Contributed by Amrit Acharya, Founder of Xobin
Amrit enjoys kayaking, playing tennis, and mentoring at coding bootcamps. He also writes about entrepreneurship, recruitment optimization, hiring strategies, and product management. You can reach out to Amrit on Twitter or LinkedIn.
Since employees are critical to the success of your organization, your recruitment strategy is crucial to your company’s business strategy. An objective, scientifically developed pre-employment assessment, or pre-hire test, is a popular approach to selecting the right talent for the right role in an unbiased way.
Continue reading to understand what a pre-employment assessment is and, if you’re seeking a new job, how you can pass one with flying colors.
Table of Contents
- Cognitive Aptitude Test
- Psychometric Test
- Skill Assessment Test
- Emotional Quotient Test
- Video-Based Assessment
- Research the Job Role
- Identify the Industry and Domain
- Speak to the Hiring Team
- Use Mock Pre-Employment Tests
- Check System Requirements
- Stay Calm
- Be Aware of Job Context in Your Answers
- Read Questions Carefully
- Be Your True Self
What Is a Pre-Employment Assessment?
Pre-employment tests are used for assessing the competency and skill level of job candidates.
It’s easy for candidates to apply for a massive number of jobs. This has resulted in companies facing an avalanche of applications. According to CNBC, “78% of job seekers lie during the hiring process.” With statistics like these, it’s important not to rely on a resume or interview alone but to screen candidates effectively with tools that can’t be easily cheated.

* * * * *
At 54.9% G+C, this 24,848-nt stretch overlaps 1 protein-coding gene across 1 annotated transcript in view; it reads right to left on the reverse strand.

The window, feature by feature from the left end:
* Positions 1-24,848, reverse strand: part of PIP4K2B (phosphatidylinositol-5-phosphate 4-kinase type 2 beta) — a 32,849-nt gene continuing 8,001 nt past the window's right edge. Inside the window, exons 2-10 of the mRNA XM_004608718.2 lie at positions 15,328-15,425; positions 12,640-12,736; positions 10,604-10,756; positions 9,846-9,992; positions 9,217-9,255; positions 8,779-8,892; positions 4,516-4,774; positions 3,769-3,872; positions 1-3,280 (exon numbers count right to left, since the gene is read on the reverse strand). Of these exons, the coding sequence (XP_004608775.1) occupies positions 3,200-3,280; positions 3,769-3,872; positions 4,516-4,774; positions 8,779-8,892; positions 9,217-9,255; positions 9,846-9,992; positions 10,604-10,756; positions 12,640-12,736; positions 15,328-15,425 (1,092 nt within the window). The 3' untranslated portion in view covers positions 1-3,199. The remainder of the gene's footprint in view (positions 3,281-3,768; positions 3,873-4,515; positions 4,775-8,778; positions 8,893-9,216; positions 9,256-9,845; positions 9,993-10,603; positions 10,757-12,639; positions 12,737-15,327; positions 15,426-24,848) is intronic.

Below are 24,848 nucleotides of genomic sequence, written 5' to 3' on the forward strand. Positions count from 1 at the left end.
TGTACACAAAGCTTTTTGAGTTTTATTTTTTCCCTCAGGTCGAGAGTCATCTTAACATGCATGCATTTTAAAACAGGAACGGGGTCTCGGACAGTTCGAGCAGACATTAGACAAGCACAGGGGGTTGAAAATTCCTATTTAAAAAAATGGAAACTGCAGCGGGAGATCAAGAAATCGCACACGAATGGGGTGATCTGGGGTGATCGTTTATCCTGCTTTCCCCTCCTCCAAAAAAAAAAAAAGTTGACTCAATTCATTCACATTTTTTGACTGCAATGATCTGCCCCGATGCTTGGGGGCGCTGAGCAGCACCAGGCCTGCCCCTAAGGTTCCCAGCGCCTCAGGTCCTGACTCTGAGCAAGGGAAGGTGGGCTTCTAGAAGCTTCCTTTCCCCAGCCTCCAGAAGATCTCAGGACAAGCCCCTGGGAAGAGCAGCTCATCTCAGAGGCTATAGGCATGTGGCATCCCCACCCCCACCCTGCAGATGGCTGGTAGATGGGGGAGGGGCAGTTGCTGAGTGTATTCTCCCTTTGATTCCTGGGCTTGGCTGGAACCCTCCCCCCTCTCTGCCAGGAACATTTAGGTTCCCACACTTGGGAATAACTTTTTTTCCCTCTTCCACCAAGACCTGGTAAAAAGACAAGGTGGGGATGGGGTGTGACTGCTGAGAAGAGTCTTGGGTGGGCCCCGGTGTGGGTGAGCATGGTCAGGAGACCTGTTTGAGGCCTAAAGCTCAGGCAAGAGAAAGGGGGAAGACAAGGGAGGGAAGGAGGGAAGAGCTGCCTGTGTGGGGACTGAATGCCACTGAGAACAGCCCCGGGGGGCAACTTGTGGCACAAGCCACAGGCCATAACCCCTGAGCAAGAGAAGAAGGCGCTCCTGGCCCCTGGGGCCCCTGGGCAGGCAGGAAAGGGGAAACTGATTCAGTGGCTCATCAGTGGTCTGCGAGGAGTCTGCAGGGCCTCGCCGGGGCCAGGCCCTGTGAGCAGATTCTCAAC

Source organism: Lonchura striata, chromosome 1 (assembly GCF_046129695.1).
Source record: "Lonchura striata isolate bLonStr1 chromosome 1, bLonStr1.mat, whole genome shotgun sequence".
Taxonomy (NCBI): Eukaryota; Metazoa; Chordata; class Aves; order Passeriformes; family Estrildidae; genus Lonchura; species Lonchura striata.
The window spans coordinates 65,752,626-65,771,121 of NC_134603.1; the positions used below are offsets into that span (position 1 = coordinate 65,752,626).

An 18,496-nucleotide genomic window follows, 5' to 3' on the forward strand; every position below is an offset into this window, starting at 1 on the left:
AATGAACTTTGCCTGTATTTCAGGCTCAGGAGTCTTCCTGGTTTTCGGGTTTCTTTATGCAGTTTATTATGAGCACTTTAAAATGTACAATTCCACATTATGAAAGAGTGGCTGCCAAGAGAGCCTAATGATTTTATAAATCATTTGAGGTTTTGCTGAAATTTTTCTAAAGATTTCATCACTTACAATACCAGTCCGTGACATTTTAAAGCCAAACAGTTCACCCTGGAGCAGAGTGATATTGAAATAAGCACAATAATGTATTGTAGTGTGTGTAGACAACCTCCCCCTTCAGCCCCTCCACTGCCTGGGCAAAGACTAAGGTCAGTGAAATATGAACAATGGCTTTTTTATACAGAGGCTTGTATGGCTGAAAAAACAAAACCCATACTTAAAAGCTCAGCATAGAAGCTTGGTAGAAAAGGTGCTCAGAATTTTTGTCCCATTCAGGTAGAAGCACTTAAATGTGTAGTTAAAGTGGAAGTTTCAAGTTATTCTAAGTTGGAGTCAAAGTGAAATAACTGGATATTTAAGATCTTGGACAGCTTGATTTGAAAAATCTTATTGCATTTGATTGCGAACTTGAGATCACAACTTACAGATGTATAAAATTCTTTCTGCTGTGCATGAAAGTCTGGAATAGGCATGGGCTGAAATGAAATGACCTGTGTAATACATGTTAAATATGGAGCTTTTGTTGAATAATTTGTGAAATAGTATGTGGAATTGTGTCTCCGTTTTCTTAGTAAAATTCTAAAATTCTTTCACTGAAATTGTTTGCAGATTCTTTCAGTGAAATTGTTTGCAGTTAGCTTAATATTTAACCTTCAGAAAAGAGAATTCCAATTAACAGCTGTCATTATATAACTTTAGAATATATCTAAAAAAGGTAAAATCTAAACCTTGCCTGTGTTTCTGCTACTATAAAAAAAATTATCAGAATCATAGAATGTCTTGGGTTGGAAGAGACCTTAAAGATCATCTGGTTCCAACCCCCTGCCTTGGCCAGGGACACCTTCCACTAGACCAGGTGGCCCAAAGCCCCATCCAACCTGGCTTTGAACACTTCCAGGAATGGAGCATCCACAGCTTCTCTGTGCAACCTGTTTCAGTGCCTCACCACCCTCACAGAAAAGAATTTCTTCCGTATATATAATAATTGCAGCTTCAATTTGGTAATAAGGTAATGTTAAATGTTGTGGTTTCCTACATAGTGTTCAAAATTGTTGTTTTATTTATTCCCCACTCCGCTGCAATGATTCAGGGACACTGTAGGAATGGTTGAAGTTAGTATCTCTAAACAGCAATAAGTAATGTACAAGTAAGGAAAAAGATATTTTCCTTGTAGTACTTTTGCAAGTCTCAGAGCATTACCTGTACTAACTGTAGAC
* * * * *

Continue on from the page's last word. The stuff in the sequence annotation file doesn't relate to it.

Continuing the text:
Types of Pre-Employment Assessment Tests
There are many types of pre-employment tests, each with its own purpose. Here are 5 common types.
1. Cognitive Aptitude Test
Cognitive aptitude tests assess your candidates’ thinking processes. These tests measure problem-solving, critical thinking, verbal reasoning, math ability, and more.
2. Psychometric Test
Psychometric tests measure a candidate’s personality traits to gauge how well the candidate will fit into your company culture. It assesses how well a candidate can adapt to new situations and estimates how productively they will be able to work in your company. The most popular psychometric tests are scientifically-backed, like the Big Five personality test.
3. Skill Assessment Test
This test measures the candidates on the skills necessary for a particular job. For example, a person applying for a content writer’s role will be assessed on their writing ability and SEO knowledge. Research by the Aberdeen Group of Study reveals that skill enhancement tests reduce employee turnover by 39%.
4. Emotional Quotient Test
This test measures the emotional intelligence of candidates. These tests allow you to measure candidates’ soft skills including empathy, listening ability, open expression, propensity to take initiative, flexibility, and creativity.
5. Video-based Assessment
A pre-recorded video assessment consists of a set of questions. Candidates record a video of themselves answering each question you program into the test. Candidates typically record videos using a webcam or mobile camera. These tests allow hiring managers to screen candidates quickly for traits like energy, positivity, communication style, and motivation.
Tips to Clear a Pre-Employment Assessment
If you’re looking for a new job, clearing a pre-employment test will open up fantastic opportunities. Here are the top tips you can use to ace your pre-employment tests.
1. Research about the Job Role
No two jobs are identical. Read the job description to understand what skills are most important to the hiring manager. Familiarize yourself with the company and job requirements. If you want to receive a job offer from a tourism company in the Netherlands, you must have extensive knowledge about all tours in Amsterdam.